We're smack in the middle of another busy tax season, but you might already be wondering how you can do a better job of tax planning for your construction company next year. Ian Grimbleby - Principal, CPA, and Construction Team Leader - offers his top tips.
Ian Grimbleby, Principal, CPA and Construction Team Lead
It's the most common question Grimbleby hears: "Should I buy or lease a new truck for the business?" Grimbleby recommends carefully tracking the miles, gas, and maintenance per vehicle. Knowing those numbers will make it easier to choose between keeping your old trucks vs. purchasing new ones. Sometimes repair expenses are more expensive than a new purchase, Grimbleby says.
Curious about the second most common question Grimbleby receives? It is a follow-up question about vehicles! "So, if I decide to buy a vehicle, how much can I 'write-off' this year?" Vehicles have very specific tax depreciation treatments, which can be complicated to interpret and worth giving us a call to review.
Saving for retirement is important to most people, and is a common discussion point with our clients. Retirement plans, such as a 401(k) plan, are a great way to reduce income tax now and save for the future; however, knowing what plan type and options to pick for your business can be complicated. In the construction industry, it gets even more complicated if you have government contracts with prevailing wages. We would be pleased to discuss your options.
If you're using a white board or an Excel spreadsheet, you're in grave danger. Those antiquated methods are not a recipe for success in this day and age. The first step to automating the books is to use a tool such as QuickBooks or industry specific accounting software.
"Every company is unique, however, as a general rule, once a construction company reaches the $10 million annual revenue mark, it is time to invest in specialized construction software tools," Grimbleby says. "The software will provide project management, profitability per project, benchmarking, reporting and tax preparation assistance."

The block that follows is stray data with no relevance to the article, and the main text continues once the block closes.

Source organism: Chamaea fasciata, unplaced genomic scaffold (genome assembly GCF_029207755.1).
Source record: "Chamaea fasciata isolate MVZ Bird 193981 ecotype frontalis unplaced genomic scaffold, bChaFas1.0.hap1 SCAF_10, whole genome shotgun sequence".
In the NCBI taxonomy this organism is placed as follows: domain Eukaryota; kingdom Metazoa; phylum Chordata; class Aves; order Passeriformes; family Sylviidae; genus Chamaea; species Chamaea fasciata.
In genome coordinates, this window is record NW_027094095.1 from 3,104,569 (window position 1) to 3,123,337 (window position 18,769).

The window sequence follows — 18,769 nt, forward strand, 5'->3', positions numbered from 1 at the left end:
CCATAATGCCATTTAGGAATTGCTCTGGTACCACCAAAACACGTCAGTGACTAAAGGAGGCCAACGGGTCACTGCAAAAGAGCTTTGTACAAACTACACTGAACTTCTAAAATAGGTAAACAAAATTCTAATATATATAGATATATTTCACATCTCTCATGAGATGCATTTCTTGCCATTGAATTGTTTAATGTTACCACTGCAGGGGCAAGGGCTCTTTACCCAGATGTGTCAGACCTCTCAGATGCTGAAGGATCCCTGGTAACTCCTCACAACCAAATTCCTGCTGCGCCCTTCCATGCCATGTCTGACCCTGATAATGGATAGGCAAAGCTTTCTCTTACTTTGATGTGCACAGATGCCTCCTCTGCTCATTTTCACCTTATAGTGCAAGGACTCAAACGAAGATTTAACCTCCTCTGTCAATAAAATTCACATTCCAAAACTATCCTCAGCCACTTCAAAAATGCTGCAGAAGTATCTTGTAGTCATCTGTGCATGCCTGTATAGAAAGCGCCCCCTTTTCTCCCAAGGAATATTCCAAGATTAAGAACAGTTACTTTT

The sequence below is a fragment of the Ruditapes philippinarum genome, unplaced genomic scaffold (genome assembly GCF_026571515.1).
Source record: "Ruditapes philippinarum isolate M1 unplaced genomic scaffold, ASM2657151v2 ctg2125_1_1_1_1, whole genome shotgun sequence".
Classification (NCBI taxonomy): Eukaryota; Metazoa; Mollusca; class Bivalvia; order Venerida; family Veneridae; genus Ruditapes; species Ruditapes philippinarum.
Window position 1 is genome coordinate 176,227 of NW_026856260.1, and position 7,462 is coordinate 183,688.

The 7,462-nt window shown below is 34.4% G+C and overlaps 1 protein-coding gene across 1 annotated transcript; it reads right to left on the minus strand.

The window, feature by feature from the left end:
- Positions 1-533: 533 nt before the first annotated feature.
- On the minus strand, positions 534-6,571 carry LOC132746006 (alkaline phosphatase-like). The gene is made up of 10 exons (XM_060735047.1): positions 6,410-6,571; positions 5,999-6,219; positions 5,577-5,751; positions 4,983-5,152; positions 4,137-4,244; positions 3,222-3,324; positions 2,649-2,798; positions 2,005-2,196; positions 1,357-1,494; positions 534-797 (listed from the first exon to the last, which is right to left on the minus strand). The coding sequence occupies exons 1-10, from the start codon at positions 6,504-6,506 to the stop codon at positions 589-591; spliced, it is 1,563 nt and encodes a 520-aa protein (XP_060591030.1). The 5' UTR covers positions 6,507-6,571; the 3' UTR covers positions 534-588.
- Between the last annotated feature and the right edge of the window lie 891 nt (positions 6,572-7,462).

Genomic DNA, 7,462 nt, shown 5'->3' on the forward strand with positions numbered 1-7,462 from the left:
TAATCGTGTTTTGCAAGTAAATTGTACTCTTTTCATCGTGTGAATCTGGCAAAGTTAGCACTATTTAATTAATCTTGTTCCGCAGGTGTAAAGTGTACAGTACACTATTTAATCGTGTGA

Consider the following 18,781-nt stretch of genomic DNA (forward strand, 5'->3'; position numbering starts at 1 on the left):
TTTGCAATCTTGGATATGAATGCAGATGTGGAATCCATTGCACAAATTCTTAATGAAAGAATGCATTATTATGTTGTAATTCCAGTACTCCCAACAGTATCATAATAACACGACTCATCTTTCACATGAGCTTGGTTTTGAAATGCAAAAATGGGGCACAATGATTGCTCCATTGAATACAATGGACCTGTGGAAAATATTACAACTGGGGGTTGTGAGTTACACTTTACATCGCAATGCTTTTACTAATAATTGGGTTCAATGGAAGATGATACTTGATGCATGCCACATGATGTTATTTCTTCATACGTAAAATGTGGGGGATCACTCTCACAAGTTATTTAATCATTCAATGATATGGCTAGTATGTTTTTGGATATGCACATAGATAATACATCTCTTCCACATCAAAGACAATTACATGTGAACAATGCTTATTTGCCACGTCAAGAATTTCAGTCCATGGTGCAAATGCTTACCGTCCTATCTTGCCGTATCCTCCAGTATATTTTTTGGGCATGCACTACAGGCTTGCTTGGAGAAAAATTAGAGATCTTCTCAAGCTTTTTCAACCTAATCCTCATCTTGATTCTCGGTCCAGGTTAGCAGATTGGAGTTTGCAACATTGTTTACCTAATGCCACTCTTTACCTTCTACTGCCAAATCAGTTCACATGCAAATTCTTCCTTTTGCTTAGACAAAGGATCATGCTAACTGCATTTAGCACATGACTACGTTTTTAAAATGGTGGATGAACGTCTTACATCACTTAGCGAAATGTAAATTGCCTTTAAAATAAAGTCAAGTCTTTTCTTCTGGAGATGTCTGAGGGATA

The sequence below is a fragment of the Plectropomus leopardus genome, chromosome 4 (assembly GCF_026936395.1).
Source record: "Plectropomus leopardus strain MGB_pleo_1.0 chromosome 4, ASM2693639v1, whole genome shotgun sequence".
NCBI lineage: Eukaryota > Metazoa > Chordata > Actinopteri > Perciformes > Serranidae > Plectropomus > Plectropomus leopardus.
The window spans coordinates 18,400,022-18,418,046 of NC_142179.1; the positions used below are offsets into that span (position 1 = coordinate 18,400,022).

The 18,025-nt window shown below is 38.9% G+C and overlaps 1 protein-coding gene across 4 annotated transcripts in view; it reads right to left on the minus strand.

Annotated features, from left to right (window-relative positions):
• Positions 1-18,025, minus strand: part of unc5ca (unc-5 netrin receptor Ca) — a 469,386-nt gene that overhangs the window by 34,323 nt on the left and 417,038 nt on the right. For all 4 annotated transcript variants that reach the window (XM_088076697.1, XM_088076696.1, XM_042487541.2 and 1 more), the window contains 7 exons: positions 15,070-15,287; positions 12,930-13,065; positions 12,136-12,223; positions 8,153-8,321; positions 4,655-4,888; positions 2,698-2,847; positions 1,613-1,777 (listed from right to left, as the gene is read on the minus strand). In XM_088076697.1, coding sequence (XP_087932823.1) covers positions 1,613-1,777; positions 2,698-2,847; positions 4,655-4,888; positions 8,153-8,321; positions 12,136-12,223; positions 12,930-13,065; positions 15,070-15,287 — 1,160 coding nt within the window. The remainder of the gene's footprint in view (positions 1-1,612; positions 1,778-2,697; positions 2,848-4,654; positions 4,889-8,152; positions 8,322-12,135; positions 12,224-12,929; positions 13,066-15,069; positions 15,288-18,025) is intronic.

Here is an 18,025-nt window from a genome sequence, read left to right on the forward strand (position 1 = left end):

Grimbleby also notes that "$10m in revenue is also the point when you can no longer be taxed based on 'cash' books." Several highly regarded construction software tools to look into are Dexter + Chaney, Jonas, Foundation Software, Sage and Viewpoint.
Please contact Ian Grimbleby and the Construction Team to learn more tips and recommendations for implementing savvy tax preparation tips into your business practices.
Although you'd expect to see an accounting technician tucked away in a cubicle crunching numbers, that's not the case with Amanda. More often than not, she's offsite at the offices of her clients, helping them find easier, more efficient ways to keep track of the cash flow and giving them a better understanding of what the numbers represent. She joined Grimbleby Coleman in 2014 after serving as office manager and accounts receivable/payable with other organizations, bringing with her expertise in payroll, 1099s, QuickBooks, bookkeeping, financial statements, and more.
When not helping clients, Amanda enjoys spending time with her son. He's a huge motocross fan, and they both enjoy watching his favorite rider, Ryan Villopoto, race on weekends during the summer. They also love going to Monterey and Pacific Grove to visit family.
A little fun fact about Amanda, she studied ballet for nine years starting at the age of five (talk about dedication!). Although she no longer dances, Amanda is still a huge appreciator of the art, so don't be surprised if you bump into her at a Central West Ballet or San Francisco show during the Fall and Winter months.